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Hawaii akepa

Posted on Aug 8, 2017 in

Males of the Hawaiʻi ʻākepa are unmistakable with their entire body colored blaze orange. Females are a drab yellow/green. This small endemic bird also has a slightly crossed bill that it uses to pry open ʻōhiʻa leaf buds for insect to eat. Restricted to higher wet forests of Hawaiʻi Island, this is the only native ...
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Hawaii creeper

Posted on Aug 8, 2017 in

The ʻalawī is an endangered insect eater endemic to high-elevation forests on Hawaiʻi Island. It may look similar to ʻamakihi, with its greenish-yellowish-grey body and 5-inch length, but has a straighter and more pointed bill to probe through bark, a behavior that led to its English name of Hawaiʻi creeper. ʻAlawī also have a more ...
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Hawaii amakihi

Posted on Aug 8, 2017 in

The most common native bird, the ʻamakihi is an adaptable bird in a changing landscape. A small greenish-yellowish-grayish bird at 4 ½ inches, they flit about the trees sipping nectar and catching insects in almost every type of Hawaiian forest. While avian malaria is decimating other native bird species, the amakihi appears to be adapting, ...
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akiapolaau

Posted on Aug 8, 2017 in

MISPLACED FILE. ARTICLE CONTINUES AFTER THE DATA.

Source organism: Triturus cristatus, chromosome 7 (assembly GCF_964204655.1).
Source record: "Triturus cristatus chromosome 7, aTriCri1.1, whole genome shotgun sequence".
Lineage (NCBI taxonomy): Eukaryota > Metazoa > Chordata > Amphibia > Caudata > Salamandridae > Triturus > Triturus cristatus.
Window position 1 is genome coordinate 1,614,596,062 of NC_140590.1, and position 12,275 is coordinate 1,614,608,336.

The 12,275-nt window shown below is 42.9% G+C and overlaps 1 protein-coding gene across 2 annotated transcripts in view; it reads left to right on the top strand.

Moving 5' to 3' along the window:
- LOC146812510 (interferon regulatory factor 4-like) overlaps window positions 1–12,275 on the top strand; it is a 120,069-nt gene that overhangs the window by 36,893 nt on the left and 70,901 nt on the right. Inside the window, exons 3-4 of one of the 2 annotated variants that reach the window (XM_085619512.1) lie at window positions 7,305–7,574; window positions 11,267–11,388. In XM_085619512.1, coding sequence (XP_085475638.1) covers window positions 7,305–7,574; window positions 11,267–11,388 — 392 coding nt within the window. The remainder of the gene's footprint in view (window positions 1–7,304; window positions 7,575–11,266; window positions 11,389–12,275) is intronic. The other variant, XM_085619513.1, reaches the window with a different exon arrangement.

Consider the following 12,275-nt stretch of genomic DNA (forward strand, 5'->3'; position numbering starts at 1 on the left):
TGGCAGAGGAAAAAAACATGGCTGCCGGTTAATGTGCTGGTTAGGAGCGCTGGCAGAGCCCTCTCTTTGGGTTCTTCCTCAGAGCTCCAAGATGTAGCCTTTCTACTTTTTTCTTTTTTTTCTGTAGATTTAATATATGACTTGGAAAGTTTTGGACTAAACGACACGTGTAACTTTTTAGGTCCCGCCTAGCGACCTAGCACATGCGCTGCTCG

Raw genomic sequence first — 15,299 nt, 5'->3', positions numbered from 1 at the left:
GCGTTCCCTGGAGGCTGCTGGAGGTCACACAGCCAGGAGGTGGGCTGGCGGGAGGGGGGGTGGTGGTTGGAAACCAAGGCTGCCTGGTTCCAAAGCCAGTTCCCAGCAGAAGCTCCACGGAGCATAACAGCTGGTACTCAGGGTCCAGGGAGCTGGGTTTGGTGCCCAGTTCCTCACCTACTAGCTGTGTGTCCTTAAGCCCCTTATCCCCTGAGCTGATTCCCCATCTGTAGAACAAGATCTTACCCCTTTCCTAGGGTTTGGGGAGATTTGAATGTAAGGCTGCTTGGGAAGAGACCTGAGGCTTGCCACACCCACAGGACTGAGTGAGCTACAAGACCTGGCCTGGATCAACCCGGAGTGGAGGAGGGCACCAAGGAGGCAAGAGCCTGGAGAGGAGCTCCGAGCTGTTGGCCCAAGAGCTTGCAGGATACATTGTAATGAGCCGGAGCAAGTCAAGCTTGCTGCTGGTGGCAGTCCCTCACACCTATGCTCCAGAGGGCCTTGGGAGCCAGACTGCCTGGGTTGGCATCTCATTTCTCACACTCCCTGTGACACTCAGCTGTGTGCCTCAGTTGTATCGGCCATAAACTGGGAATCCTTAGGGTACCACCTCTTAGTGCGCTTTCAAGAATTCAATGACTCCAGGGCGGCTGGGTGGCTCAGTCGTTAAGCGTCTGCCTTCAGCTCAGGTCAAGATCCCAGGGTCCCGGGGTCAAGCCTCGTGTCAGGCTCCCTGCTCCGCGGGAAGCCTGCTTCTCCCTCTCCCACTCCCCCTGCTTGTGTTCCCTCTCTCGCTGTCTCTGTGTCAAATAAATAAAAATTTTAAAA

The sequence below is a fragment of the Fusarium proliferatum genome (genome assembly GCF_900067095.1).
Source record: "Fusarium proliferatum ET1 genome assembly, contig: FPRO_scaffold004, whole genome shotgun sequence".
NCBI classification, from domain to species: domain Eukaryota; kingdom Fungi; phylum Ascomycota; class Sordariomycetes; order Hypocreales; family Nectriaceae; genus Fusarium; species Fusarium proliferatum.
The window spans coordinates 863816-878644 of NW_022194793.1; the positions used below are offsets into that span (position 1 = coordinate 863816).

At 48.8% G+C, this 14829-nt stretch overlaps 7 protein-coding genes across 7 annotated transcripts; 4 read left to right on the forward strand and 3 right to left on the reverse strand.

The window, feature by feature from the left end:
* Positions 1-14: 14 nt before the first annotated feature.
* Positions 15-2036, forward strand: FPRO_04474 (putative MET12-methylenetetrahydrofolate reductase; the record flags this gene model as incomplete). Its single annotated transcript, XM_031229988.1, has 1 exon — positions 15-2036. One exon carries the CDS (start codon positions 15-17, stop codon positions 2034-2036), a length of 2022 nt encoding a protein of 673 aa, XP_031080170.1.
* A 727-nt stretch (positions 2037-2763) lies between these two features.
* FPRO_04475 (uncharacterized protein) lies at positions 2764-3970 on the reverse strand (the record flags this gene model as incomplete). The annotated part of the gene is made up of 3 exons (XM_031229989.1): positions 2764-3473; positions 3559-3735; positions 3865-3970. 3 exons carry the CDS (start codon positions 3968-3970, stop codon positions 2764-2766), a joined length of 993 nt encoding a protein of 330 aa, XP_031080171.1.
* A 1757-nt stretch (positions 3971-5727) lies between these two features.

A rare treat to spot, the ʻakiapōlāʻau is the swiss-army knife of the Hawaiian forest. Sometimes referred to as Hawaiʻi’s version of the woodpecker, these 5-inch yellow and olive birds have a unusual bills that allows them to raise their upper bill and use the stout lower bill to peck into the wood of trees. ...
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iiwi

Posted on Aug 8, 2017 in

The spectacular ʻiʻiwi is an icon of the Hawaiian forest. With it’s distinctive long curved salmon bill, red feathers, and black wings, they are only 5 ½-inches long. Spot them flitting atop the trees, sipping nectar from the lehua flowers. Their bill has also specially evolved to fit into tubular flowers that in-turn have evolved ...
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apapane

Posted on Aug 8, 2017 in

ʻApapane are perhaps the most abundant native bird on Hawaiʻi island and are often observed in upland native forest. ʻApapane forage for insects, bugs, and nectar in the tree tops, especially in ʻōhiʻa trees. They are famous for their variable repertoire of songs. Adult birds are over 5 inches long with crimson red feathers over ...
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palila

Posted on Aug 8, 2017 in

One of the largest of Hawaiʻi’s forest birds at 6-inches in length, the palila is unmistakable with it’s bright yellow head and gray back with light gray belly. They are found only on the southwest slopes of Mauna Kea where they feed almost exclusively on immature green mamane bean pods. These pods are extremely toxic, ...
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omao

Posted on Aug 8, 2017 in